Climate outlook for October to January
Climate outlook overview
- Rainfall is likely to be below average across most of the country for the remainder of 2019 and early 2020. However, for parts of northwest WA, there are slightly increased chances of above average rainfall for October to December.
- Daytime temperatures are very likely to be above average over virtually all of Australia during the October to January period.
- Nights are likely to be cooler than average across parts of the southeast and north during October to December, with warmer nights likely elsewhere.
- A positive Indian Ocean Dipole (IOD) remains the major influence on Australian climate over the coming months. A prolonged negative SAM (Southern Annular Mode) is also forecast, which at this time of the year is likely to enhance the drier signal across parts of eastern Australia.
High chances of drier October and November for most
- Rainfall is likely to be below average across most of the country during October to January. However, for northwest WA, there are slightly increased chances of above average rainfall through the October to December period.
- For the month of October, most of the country is likely to be drier than average. Large parts of the eastern two-thirds of the country are very likely to be drier than average (greater than 80% chance). This pattern continues into November, with most areas of Australia likely to be drier, except northern WA and western Tasmania.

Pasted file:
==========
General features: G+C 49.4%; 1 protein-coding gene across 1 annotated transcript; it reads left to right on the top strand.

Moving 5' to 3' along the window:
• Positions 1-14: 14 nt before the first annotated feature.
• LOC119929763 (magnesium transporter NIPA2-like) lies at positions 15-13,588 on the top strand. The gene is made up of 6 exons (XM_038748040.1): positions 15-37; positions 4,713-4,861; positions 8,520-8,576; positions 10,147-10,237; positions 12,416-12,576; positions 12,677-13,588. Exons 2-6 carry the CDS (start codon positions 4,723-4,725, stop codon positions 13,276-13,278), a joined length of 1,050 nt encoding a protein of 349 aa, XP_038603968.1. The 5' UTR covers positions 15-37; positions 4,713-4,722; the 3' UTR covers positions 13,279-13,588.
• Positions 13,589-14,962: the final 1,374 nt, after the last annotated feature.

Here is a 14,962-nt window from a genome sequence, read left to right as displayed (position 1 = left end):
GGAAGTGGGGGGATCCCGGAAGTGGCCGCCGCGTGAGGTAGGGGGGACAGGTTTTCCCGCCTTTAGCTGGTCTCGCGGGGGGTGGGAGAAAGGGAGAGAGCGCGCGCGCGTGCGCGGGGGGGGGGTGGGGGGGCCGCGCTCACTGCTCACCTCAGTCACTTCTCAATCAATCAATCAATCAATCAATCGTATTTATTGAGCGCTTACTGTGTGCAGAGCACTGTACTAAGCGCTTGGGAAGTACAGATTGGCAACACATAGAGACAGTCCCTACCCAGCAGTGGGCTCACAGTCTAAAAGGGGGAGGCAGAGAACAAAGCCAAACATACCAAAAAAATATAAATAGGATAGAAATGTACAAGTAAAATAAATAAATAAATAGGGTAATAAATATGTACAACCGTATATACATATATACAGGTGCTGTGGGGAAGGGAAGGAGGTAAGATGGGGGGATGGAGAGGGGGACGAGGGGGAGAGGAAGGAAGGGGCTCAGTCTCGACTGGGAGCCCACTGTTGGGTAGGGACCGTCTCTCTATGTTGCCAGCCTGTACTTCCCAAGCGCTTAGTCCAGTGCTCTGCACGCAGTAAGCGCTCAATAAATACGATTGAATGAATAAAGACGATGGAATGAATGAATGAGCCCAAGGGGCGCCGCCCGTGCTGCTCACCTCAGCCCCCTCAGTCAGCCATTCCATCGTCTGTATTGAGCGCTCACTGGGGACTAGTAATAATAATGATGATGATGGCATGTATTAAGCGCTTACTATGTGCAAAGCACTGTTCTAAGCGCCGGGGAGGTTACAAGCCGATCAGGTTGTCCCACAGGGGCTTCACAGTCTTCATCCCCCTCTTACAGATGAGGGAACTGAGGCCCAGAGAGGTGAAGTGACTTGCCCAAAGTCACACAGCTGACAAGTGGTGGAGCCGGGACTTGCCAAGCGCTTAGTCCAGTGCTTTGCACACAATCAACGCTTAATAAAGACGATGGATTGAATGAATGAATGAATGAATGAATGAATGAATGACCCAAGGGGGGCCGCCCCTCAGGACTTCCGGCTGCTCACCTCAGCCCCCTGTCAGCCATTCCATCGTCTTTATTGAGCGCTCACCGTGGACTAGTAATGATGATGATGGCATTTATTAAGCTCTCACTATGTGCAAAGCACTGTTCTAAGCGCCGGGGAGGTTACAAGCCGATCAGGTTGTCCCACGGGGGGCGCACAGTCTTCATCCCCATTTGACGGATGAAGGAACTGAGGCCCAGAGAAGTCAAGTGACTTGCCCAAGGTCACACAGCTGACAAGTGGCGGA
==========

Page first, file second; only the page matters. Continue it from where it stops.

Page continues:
Warmer end to the year very likely
- Daytime temperatures are very likely to be warmer than average for virtually all of Australia for the remainder of 2019 and early 2020.
- Nights are likely to be cooler than average in parts of the southeast and tropical north during October to December, with other areas likely to have warmer than average nights.
- The positive Indian Ocean Dipole (IOD) is forecast to continue until early summer, and is the main influence driving warmer and drier conditions across large parts of Australia.
- IOD events typically decay towards the end of the year, having little influence on Australian climate from December to April, meaning its contribution to the drier outlook should start to reduce in early summer.
- A prolonged period of negative Southern Annular Mode (SAM) is forecast by the Bureau's climate model during October and November. This is largely due to a sudden warming of the stratosphere over Antarctica.
- A negative SAM in the spring months often brings drier than average conditions to parts of eastern mainland Australia by reducing onshore flow, but also brings wetter than average conditions to western Tasmania.
- Forecast warmer than average sea surface temperatures off the northern WA coast are likely contributing towards the increased chances of above average rainfall for northern WA in October to December. Similarly, cooler than average waters are forecast further east, over northern Australia. These cooler waters are likely contributing towards the drier forecast across much of this region for October to December, as well as the cooler nights.
- The El Niño–Southern Oscillation (ENSO) is expected to remain neutral for the remainder of 2019.
- In addition to the natural drivers such as ENSO and the IOD, Australian climate patterns are being influenced by the long-term increasing trend in global air and ocean temperatures.
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